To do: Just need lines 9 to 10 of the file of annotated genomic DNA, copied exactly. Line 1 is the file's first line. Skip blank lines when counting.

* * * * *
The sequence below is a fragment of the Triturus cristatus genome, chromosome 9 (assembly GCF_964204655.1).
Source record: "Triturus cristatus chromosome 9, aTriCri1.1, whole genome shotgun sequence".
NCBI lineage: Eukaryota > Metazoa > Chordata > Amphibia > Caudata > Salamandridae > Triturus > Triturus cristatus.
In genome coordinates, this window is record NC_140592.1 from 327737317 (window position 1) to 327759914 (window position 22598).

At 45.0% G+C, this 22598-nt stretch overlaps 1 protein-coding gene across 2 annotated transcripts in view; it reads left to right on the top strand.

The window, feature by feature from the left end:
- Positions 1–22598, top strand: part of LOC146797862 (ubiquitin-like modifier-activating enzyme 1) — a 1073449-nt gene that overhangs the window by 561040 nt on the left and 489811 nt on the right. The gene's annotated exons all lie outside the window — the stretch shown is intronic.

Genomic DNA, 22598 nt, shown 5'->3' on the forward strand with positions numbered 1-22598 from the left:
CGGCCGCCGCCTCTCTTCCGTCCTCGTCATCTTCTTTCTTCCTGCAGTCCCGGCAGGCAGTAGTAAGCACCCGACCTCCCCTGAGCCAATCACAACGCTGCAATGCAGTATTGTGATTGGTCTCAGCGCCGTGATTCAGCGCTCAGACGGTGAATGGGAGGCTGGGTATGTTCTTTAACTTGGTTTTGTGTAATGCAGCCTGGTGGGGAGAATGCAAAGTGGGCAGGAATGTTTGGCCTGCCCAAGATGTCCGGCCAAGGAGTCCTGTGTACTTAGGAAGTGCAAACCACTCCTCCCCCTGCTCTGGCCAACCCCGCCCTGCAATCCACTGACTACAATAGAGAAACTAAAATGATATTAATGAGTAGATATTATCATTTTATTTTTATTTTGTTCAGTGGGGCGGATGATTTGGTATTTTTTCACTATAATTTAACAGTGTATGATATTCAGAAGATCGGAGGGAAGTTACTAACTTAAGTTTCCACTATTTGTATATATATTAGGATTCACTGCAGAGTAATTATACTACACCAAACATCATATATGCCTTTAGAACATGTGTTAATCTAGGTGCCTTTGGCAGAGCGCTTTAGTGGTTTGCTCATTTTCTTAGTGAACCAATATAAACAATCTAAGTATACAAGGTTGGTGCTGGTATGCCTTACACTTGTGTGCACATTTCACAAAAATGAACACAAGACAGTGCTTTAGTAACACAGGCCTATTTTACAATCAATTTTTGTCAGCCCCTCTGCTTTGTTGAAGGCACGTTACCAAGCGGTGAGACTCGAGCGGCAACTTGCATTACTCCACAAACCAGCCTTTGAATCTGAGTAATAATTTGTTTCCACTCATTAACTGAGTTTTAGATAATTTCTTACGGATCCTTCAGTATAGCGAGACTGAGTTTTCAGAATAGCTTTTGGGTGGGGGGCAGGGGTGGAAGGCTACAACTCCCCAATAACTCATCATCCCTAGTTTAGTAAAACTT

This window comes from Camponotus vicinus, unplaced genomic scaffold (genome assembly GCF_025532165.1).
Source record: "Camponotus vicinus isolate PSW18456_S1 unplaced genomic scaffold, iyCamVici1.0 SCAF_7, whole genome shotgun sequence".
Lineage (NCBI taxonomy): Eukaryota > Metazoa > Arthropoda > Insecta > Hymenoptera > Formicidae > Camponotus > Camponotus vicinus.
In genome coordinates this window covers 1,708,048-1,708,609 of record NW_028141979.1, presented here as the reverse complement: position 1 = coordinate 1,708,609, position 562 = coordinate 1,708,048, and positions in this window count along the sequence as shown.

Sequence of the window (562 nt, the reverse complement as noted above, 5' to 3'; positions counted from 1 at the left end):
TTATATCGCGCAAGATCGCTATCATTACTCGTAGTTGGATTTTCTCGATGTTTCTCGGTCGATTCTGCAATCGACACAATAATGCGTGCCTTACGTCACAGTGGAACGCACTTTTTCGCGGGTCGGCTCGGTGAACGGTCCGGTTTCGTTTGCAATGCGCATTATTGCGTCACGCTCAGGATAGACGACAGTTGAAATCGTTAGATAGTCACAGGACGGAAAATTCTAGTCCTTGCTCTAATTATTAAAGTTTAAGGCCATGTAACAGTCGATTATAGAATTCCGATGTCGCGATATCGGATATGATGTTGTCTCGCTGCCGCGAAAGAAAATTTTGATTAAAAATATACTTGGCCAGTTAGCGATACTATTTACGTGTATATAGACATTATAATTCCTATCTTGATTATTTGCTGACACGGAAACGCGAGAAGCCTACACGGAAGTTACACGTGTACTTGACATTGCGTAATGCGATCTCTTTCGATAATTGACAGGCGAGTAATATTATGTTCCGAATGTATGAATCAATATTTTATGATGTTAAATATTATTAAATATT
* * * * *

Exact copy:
CGGCCGCCGCCTCTCTTCCGTCCTCGTCATCTTCTTTCTTCCTGCAGTCCCGGCAGGCAGTAGTAAGCACCCGACCTCCCCTGAGCCAATCACAACGCTGCAATGCAGTATTGTGATTGGTCTCAGCGCCGTGATTCAGCGCTCAGACGGTGAATGGGAGGCTGGGTATGTTCTTTAACTTGGTTTTGTGTAATGCAGCCTGGTGGGGAGAATGCAAAGTGGGCAGGAATGTTTGGCCTGCCCAAGATGTCCGGCCAAGGAGTCCTGTGTACTTAGGAAGTGCAAACCACTCCTCCCCCTGCTCTGGCCAACCCCGCCCTGCAATCCACTGACTACAATAGAGAAACTAAAATGATATTAATGAGTAGATATTATCATTTTATTTTTATTTTGTTCAGTGGGGCGGATGATTTGGTATTTTTTCACTATAATTTAACAGTGTATGATATTCAGAAGATCGGAGGGAAGTTACTAACTTAAGTTTCCACTATTTGTATATATATTAGGATTCACTGCAGAGTAATTATACTACACCAAACATCATATATGCCTTTAGAACATGTGTTAATCTAGGTGCCTTTGGCAGAGCGCTTTAGTGGTTTGCTCATTTTCTTAGTGAACCAATATAAACAATCTAAGTATACAAGGTTGGTGCTGGTATGCCTTACACTTGTGTGCACATTTCACAAAAATGAACACAAGACAGTGCTTTAGTAACACAGGCCTATTTTACAATCAATTTTTGTCAGCCCCTCTGCTTTGTTGAAGGCACGTTACCAAGCGGTGAGACTCGAGCGGCAACTTGCATTACTCCACAAACCAGCCTTTGAATCTGAGTAATAATTTGTTTCCACTCATTAACTGAGTTTTAGATAATTTCTTACGGATCCTTCAGTATAGCGAGACTGAGTTTTCAGAATAGCTTTTGGGTGGGGGGCAGGGGTGGAAGGCTACAACTCCCCAATAACTCATCATCCCTAGTTTAGTAAAACTT

This window comes from Camponotus vicinus, unplaced genomic scaffold (genome assembly GCF_025532165.1).